The amount owed under a penalty notice is £60 if paid within 21 days of receipt, rising to £120 if paid after 21 days but within 28 days.
If the penalty is not paid in full by the end of the 28-day period, the local authority must either prosecute for the original offence, or withdraw the notice.
Figures show 75% of penalty notices issued in 2017/18 were paid within 28 days, 10% were withdrawn, 7% led to prosecutions and 8% were unresolved at the end of the period.
Of the fines issued, 0.2% were for arriving late and 14.3% were for other unauthorised absence.
Separate data published by the DfE shows the percentage of pupils who missed at least one session due to a family holiday in 2017/18 was 17.6%, compared with 16.9% in 2016/17.
The overall absence rate across state-funded primary, secondary and special schools increased from 4.7% in 2016/17 to 4.8% in 2017/18.
The increase in the overall rate has been driven by rises in both the authorised and unauthorised absence rates.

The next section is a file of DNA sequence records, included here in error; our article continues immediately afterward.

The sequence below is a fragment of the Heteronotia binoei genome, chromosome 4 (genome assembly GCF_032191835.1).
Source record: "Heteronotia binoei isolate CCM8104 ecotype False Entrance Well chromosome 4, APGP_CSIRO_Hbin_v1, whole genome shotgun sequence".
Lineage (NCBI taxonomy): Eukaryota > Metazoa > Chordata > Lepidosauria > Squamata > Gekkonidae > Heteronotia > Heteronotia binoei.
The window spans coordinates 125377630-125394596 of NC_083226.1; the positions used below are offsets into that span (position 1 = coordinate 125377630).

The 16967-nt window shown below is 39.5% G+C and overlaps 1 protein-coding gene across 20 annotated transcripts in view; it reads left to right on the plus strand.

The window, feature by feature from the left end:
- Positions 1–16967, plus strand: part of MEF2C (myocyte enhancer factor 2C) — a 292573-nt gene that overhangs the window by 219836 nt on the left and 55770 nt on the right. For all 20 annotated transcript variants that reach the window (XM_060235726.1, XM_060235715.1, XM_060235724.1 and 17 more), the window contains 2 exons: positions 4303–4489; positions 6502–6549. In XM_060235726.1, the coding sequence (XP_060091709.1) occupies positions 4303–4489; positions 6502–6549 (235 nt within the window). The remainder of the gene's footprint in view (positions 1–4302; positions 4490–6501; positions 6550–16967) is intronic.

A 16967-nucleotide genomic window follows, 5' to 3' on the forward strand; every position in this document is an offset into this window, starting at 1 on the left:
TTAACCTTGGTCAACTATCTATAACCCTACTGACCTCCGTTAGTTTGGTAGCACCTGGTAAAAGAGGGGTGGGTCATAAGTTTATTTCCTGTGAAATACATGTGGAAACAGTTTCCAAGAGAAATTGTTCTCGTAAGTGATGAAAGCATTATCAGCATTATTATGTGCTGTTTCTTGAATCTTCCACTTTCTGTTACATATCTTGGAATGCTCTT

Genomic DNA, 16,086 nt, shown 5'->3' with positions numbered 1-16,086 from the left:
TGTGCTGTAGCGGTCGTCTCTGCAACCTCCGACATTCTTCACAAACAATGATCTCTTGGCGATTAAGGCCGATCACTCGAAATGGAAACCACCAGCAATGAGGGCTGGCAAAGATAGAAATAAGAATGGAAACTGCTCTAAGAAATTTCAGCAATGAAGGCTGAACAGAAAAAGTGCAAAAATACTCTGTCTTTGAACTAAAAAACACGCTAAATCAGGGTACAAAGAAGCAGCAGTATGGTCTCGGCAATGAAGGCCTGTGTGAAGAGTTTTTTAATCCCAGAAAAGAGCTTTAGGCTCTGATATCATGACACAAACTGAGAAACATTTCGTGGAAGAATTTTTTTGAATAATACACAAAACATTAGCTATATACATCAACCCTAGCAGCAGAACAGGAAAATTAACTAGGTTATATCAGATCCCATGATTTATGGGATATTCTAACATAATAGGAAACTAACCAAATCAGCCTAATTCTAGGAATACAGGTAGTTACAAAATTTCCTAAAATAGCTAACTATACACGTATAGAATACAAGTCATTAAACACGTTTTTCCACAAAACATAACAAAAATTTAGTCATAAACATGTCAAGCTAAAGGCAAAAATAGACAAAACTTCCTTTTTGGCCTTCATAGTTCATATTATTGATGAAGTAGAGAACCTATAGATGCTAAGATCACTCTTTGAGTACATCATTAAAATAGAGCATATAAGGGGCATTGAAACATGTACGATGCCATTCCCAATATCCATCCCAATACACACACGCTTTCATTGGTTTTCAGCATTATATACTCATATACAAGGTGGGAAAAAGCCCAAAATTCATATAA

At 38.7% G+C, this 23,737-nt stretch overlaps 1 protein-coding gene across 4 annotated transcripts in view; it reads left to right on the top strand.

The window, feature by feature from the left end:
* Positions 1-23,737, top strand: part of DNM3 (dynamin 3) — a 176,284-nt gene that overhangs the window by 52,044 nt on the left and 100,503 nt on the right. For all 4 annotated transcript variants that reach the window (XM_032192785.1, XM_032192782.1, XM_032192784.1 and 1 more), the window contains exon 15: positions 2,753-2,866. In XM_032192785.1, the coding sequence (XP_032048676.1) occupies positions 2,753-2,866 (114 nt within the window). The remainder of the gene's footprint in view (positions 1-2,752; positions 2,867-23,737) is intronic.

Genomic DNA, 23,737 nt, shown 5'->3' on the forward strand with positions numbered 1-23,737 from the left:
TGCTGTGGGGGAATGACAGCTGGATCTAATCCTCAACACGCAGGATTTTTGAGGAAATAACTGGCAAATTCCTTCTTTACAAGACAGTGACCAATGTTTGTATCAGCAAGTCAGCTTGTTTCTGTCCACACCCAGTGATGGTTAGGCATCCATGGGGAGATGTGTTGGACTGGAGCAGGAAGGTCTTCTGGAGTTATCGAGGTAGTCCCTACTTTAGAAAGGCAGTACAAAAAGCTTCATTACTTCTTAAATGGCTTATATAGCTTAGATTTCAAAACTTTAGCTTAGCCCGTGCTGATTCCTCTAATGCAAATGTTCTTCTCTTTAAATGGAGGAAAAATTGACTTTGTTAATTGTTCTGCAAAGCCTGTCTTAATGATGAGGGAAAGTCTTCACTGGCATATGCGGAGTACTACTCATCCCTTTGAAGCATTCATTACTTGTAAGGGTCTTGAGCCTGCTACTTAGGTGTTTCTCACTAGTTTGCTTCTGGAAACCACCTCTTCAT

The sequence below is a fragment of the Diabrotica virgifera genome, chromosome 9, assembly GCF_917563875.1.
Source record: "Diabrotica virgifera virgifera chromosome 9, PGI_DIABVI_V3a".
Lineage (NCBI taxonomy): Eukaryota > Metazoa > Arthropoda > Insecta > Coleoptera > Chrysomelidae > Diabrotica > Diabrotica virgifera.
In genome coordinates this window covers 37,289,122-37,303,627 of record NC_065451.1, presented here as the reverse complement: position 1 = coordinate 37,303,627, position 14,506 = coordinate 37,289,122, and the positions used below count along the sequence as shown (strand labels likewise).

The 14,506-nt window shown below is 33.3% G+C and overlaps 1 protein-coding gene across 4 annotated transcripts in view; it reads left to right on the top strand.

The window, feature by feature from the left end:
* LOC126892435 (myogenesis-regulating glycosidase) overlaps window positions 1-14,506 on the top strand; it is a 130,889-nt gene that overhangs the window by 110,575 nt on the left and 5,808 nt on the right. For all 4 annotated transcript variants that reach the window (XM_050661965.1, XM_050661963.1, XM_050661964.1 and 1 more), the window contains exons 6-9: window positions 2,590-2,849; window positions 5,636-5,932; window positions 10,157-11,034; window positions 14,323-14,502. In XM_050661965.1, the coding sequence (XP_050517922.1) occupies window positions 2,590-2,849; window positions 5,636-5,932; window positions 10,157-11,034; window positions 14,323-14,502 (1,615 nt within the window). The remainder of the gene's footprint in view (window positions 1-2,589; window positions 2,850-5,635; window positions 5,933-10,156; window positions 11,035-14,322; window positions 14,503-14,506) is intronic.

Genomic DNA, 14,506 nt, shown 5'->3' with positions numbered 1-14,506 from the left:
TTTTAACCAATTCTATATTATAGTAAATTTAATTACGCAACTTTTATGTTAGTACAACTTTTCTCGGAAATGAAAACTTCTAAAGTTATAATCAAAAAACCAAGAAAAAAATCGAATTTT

The authorised absence rate increased from 3.4% to 3.5% in 2017/18, while the unauthorised rate rose from 1.3% to 1.4%.
The unauthorised absence rate in all schools is now at its highest since records began.
Meanwhile, before the figures were published, the Education Secretary defended the school exclusions system and suggested that truancy could be a better indicator for knife crime.
Damian Hinds said a “much bigger concern” than expulsions are those who are “persistently absent”, which includes pupils who skip school or are long-term sick.
London Mayor Sadiq Khan and seven police and crime commissioners had written to the Prime Minister warning that a “broken” exclusion system was contributing to the issue.
But Mr Hinds, writing in Thursday’s Daily Telegraph, said “the reality is more complex”, with only about 3% of knife attacks perpetrated by someone excluded in the previous year.
One study suggested four fifths of young knife offenders were persistently absent in one of the five years leading up to the offence, he added.